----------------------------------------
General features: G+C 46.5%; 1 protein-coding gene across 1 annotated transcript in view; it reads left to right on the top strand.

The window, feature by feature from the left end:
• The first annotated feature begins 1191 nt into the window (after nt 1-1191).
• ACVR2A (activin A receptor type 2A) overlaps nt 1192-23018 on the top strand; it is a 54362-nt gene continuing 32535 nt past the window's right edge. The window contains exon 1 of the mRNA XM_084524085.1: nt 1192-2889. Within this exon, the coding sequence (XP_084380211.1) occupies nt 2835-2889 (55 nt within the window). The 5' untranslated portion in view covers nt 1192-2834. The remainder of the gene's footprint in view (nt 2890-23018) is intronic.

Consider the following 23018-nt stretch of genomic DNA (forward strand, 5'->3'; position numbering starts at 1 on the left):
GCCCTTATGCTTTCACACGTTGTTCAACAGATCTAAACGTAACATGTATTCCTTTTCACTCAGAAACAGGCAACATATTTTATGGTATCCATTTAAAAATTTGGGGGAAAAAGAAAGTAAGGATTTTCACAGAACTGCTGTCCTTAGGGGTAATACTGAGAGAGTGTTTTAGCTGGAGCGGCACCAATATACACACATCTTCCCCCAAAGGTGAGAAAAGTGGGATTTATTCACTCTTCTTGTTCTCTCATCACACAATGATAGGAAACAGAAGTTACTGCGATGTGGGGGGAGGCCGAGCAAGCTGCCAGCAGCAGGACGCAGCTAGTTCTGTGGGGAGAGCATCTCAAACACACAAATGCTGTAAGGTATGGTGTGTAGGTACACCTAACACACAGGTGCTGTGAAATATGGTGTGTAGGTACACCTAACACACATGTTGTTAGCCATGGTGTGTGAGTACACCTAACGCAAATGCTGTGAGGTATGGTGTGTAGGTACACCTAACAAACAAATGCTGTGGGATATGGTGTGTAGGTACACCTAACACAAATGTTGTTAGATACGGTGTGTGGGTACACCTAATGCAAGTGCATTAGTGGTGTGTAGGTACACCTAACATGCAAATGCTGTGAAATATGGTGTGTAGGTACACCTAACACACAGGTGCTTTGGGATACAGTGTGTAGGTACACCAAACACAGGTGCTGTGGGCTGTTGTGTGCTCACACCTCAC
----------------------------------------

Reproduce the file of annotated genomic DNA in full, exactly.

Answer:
General features: G+C 46.5%; 1 protein-coding gene across 1 annotated transcript in view; it reads left to right on the top strand.

The window, feature by feature from the left end:
• The first annotated feature begins 1191 nt into the window (after nt 1-1191).
• ACVR2A (activin A receptor type 2A) overlaps nt 1192-23018 on the top strand; it is a 54362-nt gene continuing 32535 nt past the window's right edge. The window contains exon 1 of the mRNA XM_084524085.1: nt 1192-2889. Within this exon, the coding sequence (XP_084380211.1) occupies nt 2835-2889 (55 nt within the window). The 5' untranslated portion in view covers nt 1192-2834. The remainder of the gene's footprint in view (nt 2890-23018) is intronic.

Consider the following 23018-nt stretch of genomic DNA (forward strand, 5'->3'; position numbering starts at 1 on the left):
GCCCTTATGCTTTCACACGTTGTTCAACAGATCTAAACGTAACATGTATTCCTTTTCACTCAGAAACAGGCAACATATTTTATGGTATCCATTTAAAAATTTGGGGGAAAAAGAAAGTAAGGATTTTCACAGAACTGCTGTCCTTAGGGGTAATACTGAGAGAGTGTTTTAGCTGGAGCGGCACCAATATACACACATCTTCCCCCAAAGGTGAGAAAAGTGGGATTTATTCACTCTTCTTGTTCTCTCATCACACAATGATAGGAAACAGAAGTTACTGCGATGTGGGGGGAGGCCGAGCAAGCTGCCAGCAGCAGGACGCAGCTAGTTCTGTGGGGAGAGCATCTCAAACACACAAATGCTGTAAGGTATGGTGTGTAGGTACACCTAACACACAGGTGCTGTGAAATATGGTGTGTAGGTACACCTAACACACATGTTGTTAGCCATGGTGTGTGAGTACACCTAACGCAAATGCTGTGAGGTATGGTGTGTAGGTACACCTAACAAACAAATGCTGTGGGATATGGTGTGTAGGTACACCTAACACAAATGTTGTTAGATACGGTGTGTGGGTACACCTAATGCAAGTGCATTAGTGGTGTGTAGGTACACCTAACATGCAAATGCTGTGAAATATGGTGTGTAGGTACACCTAACACACAGGTGCTTTGGGATACAGTGTGTAGGTACACCAAACACAGGTGCTGTGGGCTGTTGTGTGCTCACACCTCAC